The Panel considered that a period of two years would be needed for Dr Rauniar to address his retraining issues and give him sufficient time to prepare for and undergo a further performance assessment before his case was reviewed.
For various reasons, Dr Rauniar did not comply with the conditions which had been imposed. His GMC review hearing was held in April 2010 and it was submitted that the breaches of conditions were beyond his control. The Panel determined that Dr Rauniar was in breach of certain conditions, that it had seen no evidence to show that any of the specific failings identified by the GMC assessors had been properly addressed and remedied and that in all the circumstances the further GMC performance assessment could not take place.
The Panel accordingly determined that Dr Rauniar's fitness to practise was impaired by reason of his deficient professional performance, and determined that his registration should be suspended for a period of 12 months. Dr Rauniar appealed against this finding.
At the forefront of his submissions was Dr Rauniar’s criticism of the Deanery's insistence that he complete the Induction and Refresher ("IRS") course as part of his retraining. Secondly, he complained of the Deanery's failure to facilitate any other means of remedial training and of its conduct in effectively thwarting any other form of retraining. He submitted that the Deanery acted unreasonably in its refusal to facilitate or indeed to countenance an arrangement for supervision outside the IRS scheme. Thirdly, he complained that the IRS was unsuitable for his needs, as it was designed to attract GPs back into general practice who may not currently be working in general practice as well as offering a suitable induction programme to GPs qualified in the EU who wished to practise in the United Kingdom. He also complained about the use of a multiple choice question examination as a requirement of entry to the IRS.
In determining the appeal, Mr Justice Lloyd Jones stated that he was simply unable to conclude that the evidence before the Panel pointed to the unsuitability of the IRS, let alone that there was no evidence upon which the Panel could conclude that the IRS was an appropriate element of the retraining of Dr Rauniar.
In addition, Mr Justice Lloyd Jones considered that there was nothing unreasonable in the Deanery employing a multiple choice question examination as a requirement of entry to the IRS, given that it required a low standard of knowledge. He found that Dr Rauniar's mark on the test was so low (381, where the pass mark was 480) that criticisms of the marking system were academic, and that the Panel was entitled to view such a bad failure of a basic level test as a matter of grave concern.
In his appeal, Dr Rauniar also criticised the advice given by the Specialist Advisor who provided advice to the Panel. In giving judgment, Mr Justice Lloyd-Jones considered that the giving of advice on the procedures followed by the GMC in evaluating tests of doctors in the field of general practice was within the scope of the function of the Specialist Advisor. He stated that neither the advice in relation to conversion of scores nor the advice in relation to whether the MCQ examination was a suitable gateway test related directly to the question of the fitness to practise of the appellant or that of the appropriate sanctions. He was satisfied that the substance of the Specialist Advisor's answers did not extend beyond the giving of permissible advice in relation to medical issues regarding the practitioner's performance.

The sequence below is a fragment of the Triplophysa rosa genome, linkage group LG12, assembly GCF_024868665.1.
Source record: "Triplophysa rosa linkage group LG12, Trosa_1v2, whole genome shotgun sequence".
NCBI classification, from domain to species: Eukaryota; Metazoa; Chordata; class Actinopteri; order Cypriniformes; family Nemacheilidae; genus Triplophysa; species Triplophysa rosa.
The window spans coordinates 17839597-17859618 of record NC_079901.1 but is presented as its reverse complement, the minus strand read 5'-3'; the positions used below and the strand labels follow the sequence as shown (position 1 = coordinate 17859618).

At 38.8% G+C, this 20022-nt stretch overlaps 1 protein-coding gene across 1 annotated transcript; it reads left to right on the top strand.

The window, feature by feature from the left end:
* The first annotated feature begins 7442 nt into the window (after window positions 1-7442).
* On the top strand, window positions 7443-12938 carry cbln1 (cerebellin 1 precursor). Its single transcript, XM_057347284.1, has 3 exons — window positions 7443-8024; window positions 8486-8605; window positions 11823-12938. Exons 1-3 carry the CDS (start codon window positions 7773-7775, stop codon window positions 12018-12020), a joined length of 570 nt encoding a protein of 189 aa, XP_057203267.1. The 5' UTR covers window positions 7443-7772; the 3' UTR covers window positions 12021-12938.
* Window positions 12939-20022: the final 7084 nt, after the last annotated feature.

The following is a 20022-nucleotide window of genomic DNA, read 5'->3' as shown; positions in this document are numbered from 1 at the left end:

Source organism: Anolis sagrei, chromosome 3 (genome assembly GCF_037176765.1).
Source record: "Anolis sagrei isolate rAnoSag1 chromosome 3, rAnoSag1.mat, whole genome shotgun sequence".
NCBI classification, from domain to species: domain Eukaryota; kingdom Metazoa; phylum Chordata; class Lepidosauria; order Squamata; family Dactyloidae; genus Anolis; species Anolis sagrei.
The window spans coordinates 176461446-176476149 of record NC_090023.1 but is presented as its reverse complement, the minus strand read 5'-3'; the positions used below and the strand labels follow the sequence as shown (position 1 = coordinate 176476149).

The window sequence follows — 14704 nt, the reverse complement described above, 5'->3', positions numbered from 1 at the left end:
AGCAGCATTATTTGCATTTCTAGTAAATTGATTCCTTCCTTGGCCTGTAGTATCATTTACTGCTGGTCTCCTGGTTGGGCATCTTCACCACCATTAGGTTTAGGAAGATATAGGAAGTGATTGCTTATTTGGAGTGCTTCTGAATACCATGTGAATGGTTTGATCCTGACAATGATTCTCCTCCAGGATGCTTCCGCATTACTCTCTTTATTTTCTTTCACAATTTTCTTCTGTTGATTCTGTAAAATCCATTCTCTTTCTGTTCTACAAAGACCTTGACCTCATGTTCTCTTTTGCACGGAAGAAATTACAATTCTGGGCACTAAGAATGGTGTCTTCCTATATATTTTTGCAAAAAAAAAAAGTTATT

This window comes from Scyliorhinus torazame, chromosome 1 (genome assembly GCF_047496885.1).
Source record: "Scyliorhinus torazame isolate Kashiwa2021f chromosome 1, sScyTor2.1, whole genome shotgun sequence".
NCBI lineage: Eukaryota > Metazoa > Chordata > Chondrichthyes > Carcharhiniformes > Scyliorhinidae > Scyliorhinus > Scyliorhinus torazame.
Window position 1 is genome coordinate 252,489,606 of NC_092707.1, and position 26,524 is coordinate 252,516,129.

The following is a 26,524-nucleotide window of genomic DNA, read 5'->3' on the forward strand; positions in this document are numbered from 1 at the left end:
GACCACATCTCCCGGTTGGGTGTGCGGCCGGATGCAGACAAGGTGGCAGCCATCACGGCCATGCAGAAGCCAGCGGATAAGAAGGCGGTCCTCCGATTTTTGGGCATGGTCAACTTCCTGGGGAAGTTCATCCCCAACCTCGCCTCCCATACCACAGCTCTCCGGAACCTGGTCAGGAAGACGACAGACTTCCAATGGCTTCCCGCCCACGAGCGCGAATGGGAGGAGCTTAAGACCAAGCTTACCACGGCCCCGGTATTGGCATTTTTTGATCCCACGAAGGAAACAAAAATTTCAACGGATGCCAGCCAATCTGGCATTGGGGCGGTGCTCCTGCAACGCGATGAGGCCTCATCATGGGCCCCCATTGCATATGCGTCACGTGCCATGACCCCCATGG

Mr Justice Lloyd-Jones also rejected criticisms made by Dr Rauniar of the Panel's conclusion that his suggestion that he might be allowed to practise alone under supervision after 2-4 weeks of close supervision was evidence of his failure to appreciate his need to retrain in almost every aspect of clinical practice, and that the questioning by a Panel member had implied dishonesty on his part. He also stated the Panel's criticism of Dr Rauniar's degree of personal effort during his period of conditional registration was clearly correct.
Finally, in terms of sanction, Mr Justice Lloyd-Jones stated that the appropriateness of a sanction imposed by a professional body such as the GMC's Fitness to Practise Panel is a matter particularly within the expertise of that body as explained by Laws LJ in Rashid v General Medical Council. This was even more so in this case, where the Panel's determination of an appropriate sanction turned upon its assessment of considerations of patient safety.
For those reasons, the appeal was dismissed.
Dr Bhatt was a GP based at the Rosehill Medical Centre in Rotherham. It was alleged that, between March and August 2007, he had sexually interfered with six female patients. In December 2008, Dr. Bhatt stood trial at Sheffield Crown Court on seven counts of sexual assault against the six complainants. He was acquitted by the jury.
However, the General Medical Council brought its own proceedings and on 12 August 2010, a Fitness to Practise Panel found allegations against Dr Bhatt, including that in respect of four of the six patients who had complained, Dr Bhatt had been sexually rather than medically motivated when he intimately examined them. As a result, the Panel directed that Dr Bhatt’s name be erased from the Medical Register.